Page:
Fantasy Flash Fiction


Lena Abram

Published 3.03.2024 10:20 AM UTC

Darkness and Spring

Her eyes are like two suns, but in her gaze lurks darkness. He comes from a cold land, but his smile is like the spring.

She misses light. He is attracted to shadows.

She offers him a sweet fruit, wishing him to stay with her. He accepts the treat, knowing that he could die.

A gray twilight falls in his soul.

A gray dawn rises in her heart.

Inspiration: the myth of Hades and Persephone

Published 17.03.2024 12:04 PM UTC


The woman in a red cloak stands in the snowy glade, singing. Her voice echoes among the giant trees and draws the attention of a wolf hunting nearby. For some reason, her song gets up his hunger.

The wolf starts toward her, led by an instinct. The red of her cloak separates her from the wintry landscape like blood. An easy target.

The wolf reaches the edge of the clearing. The woman stops singing and looks at him with vertical pupils of golden eyes.

The wolf goes still. His instinct tells him to run, but in his body wakes a new hunger.

The enchantress moves her gaze over his robust silhouette. Since he is twice as big as an ordinary wolf, she quickly guesses that he is a shapeshifter in his animal form. She smiles and asks in a seductive voice, “Hungry?”

Inspiration: the fairy tale about Little Red Riding Hood (set in the world of Faelands ;)

Published 1.04.2024 6:34 PM UTC


They say that the old witch’s house is made from gingerbread and rests on chicken legs, but when Wanderer finds it, he sees an ordinary cottage and a beautiful girl instead of an old woman.

“You are Yaga?” Wanderer asks.

“It’s me,” the girl nods.

“You are supposed to be old.”

“How do you know I’m not?”

Wanderer furrows his eyebrows. “I see that you are young.” He gestures at the cottage. “Just as I see that your house isn’t made from gingerbread, though everyone says it is.”

The witch smiles. “Some see what they want to see. Some don’t want to see what they see.” She gives him a curious look. “To which group do you belong?”

Inspiration: folk tales about Baba Yaga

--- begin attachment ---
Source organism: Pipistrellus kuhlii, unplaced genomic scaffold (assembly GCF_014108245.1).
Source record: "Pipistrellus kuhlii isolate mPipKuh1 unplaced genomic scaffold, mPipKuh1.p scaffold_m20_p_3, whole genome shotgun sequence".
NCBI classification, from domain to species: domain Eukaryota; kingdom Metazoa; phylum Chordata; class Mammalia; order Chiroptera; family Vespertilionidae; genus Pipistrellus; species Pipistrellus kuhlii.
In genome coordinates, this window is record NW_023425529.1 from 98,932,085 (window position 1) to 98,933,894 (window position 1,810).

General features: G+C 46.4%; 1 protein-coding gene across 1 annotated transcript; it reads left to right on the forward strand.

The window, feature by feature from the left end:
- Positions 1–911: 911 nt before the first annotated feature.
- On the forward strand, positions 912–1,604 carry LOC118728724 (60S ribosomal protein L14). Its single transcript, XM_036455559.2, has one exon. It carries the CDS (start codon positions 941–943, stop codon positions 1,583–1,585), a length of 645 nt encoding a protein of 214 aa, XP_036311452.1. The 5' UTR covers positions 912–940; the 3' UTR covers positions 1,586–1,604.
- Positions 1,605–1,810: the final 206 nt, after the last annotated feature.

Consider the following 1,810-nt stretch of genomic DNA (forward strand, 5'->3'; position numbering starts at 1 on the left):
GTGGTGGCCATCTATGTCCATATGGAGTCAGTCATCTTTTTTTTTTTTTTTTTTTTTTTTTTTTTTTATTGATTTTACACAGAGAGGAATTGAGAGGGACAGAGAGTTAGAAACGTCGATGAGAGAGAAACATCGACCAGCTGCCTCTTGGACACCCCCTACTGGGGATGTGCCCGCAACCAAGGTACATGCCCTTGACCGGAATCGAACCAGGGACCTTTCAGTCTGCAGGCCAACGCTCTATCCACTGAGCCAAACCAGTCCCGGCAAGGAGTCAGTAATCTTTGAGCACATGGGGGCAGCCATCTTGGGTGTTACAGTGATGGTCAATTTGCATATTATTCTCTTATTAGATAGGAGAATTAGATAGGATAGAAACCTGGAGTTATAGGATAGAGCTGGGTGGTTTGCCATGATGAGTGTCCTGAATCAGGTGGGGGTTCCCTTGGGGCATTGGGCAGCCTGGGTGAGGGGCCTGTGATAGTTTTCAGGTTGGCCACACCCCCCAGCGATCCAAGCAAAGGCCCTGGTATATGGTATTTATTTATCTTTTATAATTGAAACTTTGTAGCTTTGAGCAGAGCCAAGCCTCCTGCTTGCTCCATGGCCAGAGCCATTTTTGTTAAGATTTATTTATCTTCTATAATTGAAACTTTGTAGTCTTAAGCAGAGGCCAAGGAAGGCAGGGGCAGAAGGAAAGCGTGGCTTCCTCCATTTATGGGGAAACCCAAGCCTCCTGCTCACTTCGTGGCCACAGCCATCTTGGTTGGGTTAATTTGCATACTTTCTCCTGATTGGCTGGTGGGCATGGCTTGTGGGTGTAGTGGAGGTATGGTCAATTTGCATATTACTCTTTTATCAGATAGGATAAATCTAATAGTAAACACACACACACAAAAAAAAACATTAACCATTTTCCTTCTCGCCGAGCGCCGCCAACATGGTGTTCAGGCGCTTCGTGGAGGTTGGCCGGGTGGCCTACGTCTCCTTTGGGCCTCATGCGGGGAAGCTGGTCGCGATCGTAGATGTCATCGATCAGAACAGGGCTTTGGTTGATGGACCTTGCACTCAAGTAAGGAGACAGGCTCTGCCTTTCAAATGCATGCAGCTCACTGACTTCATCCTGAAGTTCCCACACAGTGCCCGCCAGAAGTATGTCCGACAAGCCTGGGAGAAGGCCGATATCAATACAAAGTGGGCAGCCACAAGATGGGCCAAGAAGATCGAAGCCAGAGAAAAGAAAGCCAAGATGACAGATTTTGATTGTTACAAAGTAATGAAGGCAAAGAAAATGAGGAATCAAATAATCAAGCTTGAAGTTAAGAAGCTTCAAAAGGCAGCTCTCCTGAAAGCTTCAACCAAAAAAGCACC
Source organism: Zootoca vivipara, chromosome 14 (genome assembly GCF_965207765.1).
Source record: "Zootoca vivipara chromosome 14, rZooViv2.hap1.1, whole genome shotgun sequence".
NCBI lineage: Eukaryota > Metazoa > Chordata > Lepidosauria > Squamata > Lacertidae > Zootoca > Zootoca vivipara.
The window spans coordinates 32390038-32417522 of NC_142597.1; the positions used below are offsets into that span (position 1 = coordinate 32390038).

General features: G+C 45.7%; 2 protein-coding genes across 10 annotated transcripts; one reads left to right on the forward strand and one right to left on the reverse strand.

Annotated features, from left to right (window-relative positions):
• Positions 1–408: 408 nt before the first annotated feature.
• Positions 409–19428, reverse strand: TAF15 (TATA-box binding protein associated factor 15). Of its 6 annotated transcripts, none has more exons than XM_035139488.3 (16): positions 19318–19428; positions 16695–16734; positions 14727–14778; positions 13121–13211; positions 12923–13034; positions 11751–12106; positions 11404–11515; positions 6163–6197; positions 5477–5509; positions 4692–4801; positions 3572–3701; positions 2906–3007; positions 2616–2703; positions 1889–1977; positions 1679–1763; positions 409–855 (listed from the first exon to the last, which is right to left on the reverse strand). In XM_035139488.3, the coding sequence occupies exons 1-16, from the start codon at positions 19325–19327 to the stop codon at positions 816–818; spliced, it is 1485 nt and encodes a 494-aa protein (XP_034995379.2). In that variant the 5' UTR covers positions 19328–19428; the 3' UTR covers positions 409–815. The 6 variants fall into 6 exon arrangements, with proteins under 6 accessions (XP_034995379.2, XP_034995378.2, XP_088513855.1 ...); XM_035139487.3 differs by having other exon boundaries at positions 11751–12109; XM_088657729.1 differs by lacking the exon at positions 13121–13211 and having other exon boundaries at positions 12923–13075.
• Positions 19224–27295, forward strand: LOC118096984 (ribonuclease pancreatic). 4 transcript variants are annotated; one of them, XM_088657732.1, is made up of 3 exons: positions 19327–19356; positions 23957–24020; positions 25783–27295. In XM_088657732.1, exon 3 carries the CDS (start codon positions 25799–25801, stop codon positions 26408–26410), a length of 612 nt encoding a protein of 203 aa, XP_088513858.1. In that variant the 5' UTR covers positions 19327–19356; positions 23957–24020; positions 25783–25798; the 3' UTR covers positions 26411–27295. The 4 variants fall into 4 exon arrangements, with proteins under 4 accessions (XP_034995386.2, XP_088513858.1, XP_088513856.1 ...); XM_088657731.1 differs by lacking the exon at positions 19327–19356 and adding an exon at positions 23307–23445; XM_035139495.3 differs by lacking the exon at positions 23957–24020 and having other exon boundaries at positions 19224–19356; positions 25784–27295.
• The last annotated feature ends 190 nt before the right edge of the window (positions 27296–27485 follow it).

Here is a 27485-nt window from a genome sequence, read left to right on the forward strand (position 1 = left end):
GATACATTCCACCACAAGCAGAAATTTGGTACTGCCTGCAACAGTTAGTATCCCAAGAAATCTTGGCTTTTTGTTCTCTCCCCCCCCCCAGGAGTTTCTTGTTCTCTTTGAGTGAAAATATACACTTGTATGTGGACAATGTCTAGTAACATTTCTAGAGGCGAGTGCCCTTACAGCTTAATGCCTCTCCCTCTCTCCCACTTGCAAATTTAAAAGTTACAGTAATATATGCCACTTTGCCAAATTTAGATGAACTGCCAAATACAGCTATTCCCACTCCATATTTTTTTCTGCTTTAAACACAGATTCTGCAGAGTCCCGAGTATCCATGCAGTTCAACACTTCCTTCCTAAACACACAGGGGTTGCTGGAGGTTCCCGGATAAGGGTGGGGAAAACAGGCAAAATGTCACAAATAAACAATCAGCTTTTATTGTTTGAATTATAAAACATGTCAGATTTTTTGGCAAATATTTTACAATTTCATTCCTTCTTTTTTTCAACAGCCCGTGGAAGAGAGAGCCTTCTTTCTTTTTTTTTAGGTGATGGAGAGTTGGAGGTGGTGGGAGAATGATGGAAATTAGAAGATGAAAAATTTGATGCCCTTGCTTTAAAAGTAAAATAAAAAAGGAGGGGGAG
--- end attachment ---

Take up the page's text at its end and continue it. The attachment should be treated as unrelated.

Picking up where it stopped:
Published 2.05.2024 8:36 AM UTC


When the prince was informed about an unconscious woman on the beach, he suspected she was a siren. There were no scaly patterns on her skin, however, and her eyes were dark, human. Priests told him that she received a shock and lost her memory like many other people who encountered demons and the prince, overwhelmed by sympathy, asked his father to allow the woman to stay in the palace.

Weeks passed. The woman still couldn’t remember where she came from and how she landed on the beach, but she knew how to heal. Not knowing when she became a respected member of society. Not knowing when the prince fell in love with her.

She loved the prince too.

So much so that she was afraid to tell him the truth.

Related works: A Summer Night’s Wish

Published 1.06.2024 9:45 AM UTC

Snake in the Palace

The new queen has the eyes of a snake, but her voice disturbs the residents of the palace more than her vertical pupils. It’s melodious. Alluring.


With this voice, she orders doors to open and knives to hit the target. With this voice, she captured the city she’s now ruling. With this voice, she could kill anyone who would oppose her.

On the green plains she comes from, her power isn’t extraordinary, but in the dwellers of winter forests who aren’t used to the presence of enchanters, it prompts instinctive fear. Since there is nothing they hate more than fear, they don’t hide their resentment toward the new ruler.

The queen ignores it. She knows what it is like to feel fear and knows that it can push someone to their limits.

She knows that one day someone will try to take her crown.

She knows that she will take her revenge.

Related works: Song of Earth and Claws